Idaho gave Barack Obama the largest margin of victory of any caucus or primaries—80 percent. From Obama himself to numerous national media, Idaho was credited as the quintessential example of how he outsmarted his opponents and swept to victory: organize in every state and bear down on the caucuses.
Idaho provided Obama with a larger margin of victory than Ohio or Pennsylvania gave Hillary Clinton.
Is that why the Idaho delegation was seated right below and to the left of the podium? Well, if so, that distinction is no more.
On Sunday, Delaware was given Idaho’s prized position and the spud state sent into the rafters. Joe Biden is “the next vice president of the United States,” that’s why. If he’d chosen Evan Bayh, it would be the Indiana delegation — with which Idaho and Guam share a hotel 30 minutes south of the convention site — that might have been given new digs.
Idaho delegates seemed not the least disturbed by this Sunday. Many were dancing the early night away at a splashy party thrown by the Louisiana Delegation at the Colorado Convention Center to highlight the transformation taking place in New Orleans following Hurricane Katrina.
While private parties features celebrities galore all over town, the New Orleans party was the place to be for a couple thousand folks. Creole cooking was represented by gumbo consisting of beans and rice, crayfish, shrimp and a gumbo consisting, it seemed, entirely of seafood. Plus a 20 ounce beer labeled specially for the occasion by the California company that makes Full Moon beer..
“I thought I was coming to a lecture,” said delegate Justin Stormogibson of Coeur d’Alene who seemed to be serving as official photographer. The lecture part consisted of one table handing out literature about initiatives that are transforming the city (it is, for example, flush with chartered and alternative schools that is making it one of the great educational experiments in the country, according to the New York Times Sunday Magazine.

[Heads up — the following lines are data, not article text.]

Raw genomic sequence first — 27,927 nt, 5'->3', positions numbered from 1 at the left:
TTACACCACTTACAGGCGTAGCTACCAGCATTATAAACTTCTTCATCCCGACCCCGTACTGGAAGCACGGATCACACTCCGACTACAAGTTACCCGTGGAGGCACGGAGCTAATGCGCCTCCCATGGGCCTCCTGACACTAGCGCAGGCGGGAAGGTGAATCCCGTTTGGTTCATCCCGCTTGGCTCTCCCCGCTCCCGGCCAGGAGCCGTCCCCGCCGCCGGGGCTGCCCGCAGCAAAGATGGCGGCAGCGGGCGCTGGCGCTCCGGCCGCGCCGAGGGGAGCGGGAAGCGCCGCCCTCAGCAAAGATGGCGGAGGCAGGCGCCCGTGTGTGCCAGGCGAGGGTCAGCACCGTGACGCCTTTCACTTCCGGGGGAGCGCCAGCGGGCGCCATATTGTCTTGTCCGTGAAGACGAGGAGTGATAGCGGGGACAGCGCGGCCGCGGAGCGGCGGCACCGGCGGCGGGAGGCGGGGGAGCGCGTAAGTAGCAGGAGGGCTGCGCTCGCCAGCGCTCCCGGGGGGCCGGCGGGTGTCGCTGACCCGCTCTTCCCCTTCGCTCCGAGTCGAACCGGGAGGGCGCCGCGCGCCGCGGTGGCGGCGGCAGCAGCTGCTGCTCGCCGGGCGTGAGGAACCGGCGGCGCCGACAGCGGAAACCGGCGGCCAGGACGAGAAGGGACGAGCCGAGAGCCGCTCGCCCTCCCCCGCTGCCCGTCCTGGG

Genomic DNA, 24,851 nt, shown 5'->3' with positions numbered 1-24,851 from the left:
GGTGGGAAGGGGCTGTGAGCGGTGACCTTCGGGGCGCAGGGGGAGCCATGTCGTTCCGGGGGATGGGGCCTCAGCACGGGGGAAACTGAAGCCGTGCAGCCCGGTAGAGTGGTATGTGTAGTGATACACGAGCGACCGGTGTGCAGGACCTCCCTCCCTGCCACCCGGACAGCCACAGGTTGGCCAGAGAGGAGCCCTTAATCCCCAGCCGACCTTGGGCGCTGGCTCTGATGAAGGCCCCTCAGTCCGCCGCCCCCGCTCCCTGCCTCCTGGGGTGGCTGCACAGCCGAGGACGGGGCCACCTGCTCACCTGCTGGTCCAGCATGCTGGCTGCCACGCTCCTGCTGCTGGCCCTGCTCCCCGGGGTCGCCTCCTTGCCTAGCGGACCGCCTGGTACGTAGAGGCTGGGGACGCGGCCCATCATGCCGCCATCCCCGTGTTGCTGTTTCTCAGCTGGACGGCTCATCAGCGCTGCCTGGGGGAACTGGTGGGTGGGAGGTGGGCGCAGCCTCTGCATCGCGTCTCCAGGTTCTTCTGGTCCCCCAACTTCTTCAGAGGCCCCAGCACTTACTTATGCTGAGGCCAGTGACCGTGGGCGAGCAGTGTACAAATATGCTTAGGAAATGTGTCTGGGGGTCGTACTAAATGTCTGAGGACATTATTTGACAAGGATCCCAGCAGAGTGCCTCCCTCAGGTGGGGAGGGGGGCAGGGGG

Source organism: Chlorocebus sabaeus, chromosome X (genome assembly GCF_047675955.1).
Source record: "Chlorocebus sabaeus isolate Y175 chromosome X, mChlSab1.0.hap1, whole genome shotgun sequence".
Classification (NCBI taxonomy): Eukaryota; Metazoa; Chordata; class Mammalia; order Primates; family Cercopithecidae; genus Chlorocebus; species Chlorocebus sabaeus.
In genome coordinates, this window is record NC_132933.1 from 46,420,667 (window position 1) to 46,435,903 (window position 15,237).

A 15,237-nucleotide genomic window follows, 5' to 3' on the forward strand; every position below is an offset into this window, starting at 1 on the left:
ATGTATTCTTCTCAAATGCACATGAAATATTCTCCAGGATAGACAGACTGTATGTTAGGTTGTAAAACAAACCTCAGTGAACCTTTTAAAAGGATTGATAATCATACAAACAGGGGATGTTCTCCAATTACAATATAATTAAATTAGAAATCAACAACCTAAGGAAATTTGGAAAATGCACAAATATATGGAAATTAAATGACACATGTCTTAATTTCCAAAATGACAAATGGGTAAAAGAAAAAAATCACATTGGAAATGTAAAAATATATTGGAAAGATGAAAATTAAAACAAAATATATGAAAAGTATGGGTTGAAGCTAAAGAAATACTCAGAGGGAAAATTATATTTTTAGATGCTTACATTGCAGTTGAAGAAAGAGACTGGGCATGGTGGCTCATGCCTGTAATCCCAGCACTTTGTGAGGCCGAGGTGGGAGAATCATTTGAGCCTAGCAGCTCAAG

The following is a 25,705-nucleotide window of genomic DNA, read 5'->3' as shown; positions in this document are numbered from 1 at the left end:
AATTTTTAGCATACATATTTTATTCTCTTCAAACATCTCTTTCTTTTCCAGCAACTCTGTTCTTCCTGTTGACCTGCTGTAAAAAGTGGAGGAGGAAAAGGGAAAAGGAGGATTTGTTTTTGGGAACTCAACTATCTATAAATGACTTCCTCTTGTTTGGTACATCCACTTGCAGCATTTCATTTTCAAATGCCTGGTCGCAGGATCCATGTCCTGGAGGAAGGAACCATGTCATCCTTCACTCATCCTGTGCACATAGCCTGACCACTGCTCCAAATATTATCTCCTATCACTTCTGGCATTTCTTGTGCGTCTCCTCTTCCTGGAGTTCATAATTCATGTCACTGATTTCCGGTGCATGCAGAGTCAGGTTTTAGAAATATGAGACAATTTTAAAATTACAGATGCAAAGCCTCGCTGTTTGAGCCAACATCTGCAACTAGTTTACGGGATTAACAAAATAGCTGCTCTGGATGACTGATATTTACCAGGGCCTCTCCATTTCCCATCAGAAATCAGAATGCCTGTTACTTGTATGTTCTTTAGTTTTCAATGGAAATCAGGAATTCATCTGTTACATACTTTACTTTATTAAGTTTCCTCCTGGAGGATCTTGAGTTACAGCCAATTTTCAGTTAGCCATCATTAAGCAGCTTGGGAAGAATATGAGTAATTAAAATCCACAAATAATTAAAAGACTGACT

A core band of 12 plus a succession of singers and keyboardist that included, at one time, Randy Newman, happily drowned out all conversation. Howard Dean made a guest appearance, as did the convention’s organizer, a minister, and the evening ended with The Saints…what else?
If there’s one thing this convention has in good supply it is impressive black women. Elizabeth from Los Angeles, whom I met in the Salt Lake Airport, wasted no time telling me that, as a new member of the Democratic National Committee (as of Friday I’ll be Idaho’s national committeeman and a delegate to the DNC) it was my duty to toss out Howard Dean as chairman. The failure to fully seat Florida and Michigan was his fault, said this Hillary delegate.
This is my first Democratic convention and it’s the summation of six months of political commitment I thought I’d left behind after twice losing the race for governor.
I’m back “in” because of Obama. My wife Rickie and I committed to him early in December, worked his Boise rally and the Idaho caucus hard and campaigned in Nevada, Ohio, Arizona and Oregon.
For me, this is the most important presidential race since l960 when I couldn’t bring my Republican heart to vote for Richard Nixon and cast my first vote for a Democrat. My abiding belief that Obama is best suited to reverse the disasterous fall in America’s standing and effectiveness in the world thanks to Bush-Cheney.
The choice of Biden for vice president couples the charisma Obama exhibited in Europe, Iraq and the Middle East with the serious experience of a 30-year foreign policy veteran.
The national media have upped the ante for this convention. A few months back, many of us looked forward to it as a romp, a reward, a prelude to victory. Obviously the race has tightened. Yet I don’t sense that delegates share my apprehensions.
“It will be very close,” said a California congressman told me on the way in way in from the airport.
This is also my first time blogging and an odd blogger I am, too. An insider, a former candidate and yet a journalist currently acting as publisher of the weekly Wood River Journal in Hailey and president of the Post Company in Idaho Falls. I’m figuring it out as I go.
Bloggers are themselves news at this convention. The New York Times ran a section-front story about The Big Tent, where bloggers will congregate—but only 400 certified major voices will be admitted. A privileged entry place within a privileged entry place, the convention itself.
The DNC selects one blog for each state, a big deal in blogosphere, for special entry and credentials. For Idaho that choice was 43rd State Blues out of Pocatello.
More about that and a whole bunch more later.
Jerry Brady was the Democratic candidate for governor in the last two cycles and has headed the family and employee-owned Post Register in Idaho Falls for the last 20 years. He also serves as publisher of the weekly Wood River Journal in Hailey.